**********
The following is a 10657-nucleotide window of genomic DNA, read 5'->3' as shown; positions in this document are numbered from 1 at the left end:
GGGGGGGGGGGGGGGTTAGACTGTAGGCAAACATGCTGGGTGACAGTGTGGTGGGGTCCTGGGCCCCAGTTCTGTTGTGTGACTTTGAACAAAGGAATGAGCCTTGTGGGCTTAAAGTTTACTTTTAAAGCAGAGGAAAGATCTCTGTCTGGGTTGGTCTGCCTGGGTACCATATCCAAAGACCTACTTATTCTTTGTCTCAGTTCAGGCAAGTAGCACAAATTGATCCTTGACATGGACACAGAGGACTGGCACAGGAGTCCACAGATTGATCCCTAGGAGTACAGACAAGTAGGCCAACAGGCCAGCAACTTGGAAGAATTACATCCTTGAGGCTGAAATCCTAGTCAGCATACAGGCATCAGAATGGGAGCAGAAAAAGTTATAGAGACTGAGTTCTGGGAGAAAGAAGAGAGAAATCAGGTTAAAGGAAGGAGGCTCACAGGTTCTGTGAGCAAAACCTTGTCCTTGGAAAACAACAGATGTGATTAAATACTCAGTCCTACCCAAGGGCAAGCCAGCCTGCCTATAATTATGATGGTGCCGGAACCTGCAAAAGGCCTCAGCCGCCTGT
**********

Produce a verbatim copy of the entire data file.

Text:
The following is a 10657-nucleotide window of genomic DNA, read 5'->3' as shown; positions in this document are numbered from 1 at the left end:
GGGGGGGGGGGGGGGTTAGACTGTAGGCAAACATGCTGGGTGACAGTGTGGTGGGGTCCTGGGCCCCAGTTCTGTTGTGTGACTTTGAACAAAGGAATGAGCCTTGTGGGCTTAAAGTTTACTTTTAAAGCAGAGGAAAGATCTCTGTCTGGGTTGGTCTGCCTGGGTACCATATCCAAAGACCTACTTATTCTTTGTCTCAGTTCAGGCAAGTAGCACAAATTGATCCTTGACATGGACACAGAGGACTGGCACAGGAGTCCACAGATTGATCCCTAGGAGTACAGACAAGTAGGCCAACAGGCCAGCAACTTGGAAGAATTACATCCTTGAGGCTGAAATCCTAGTCAGCATACAGGCATCAGAATGGGAGCAGAAAAAGTTATAGAGACTGAGTTCTGGGAGAAAGAAGAGAGAAATCAGGTTAAAGGAAGGAGGCTCACAGGTTCTGTGAGCAAAACCTTGTCCTTGGAAAACAACAGATGTGATTAAATACTCAGTCCTACCCAAGGGCAAGCCAGCCTGCCTATAATTATGATGGTGCCGGAACCTGCAAAAGGCCTCAGCCGCCTGT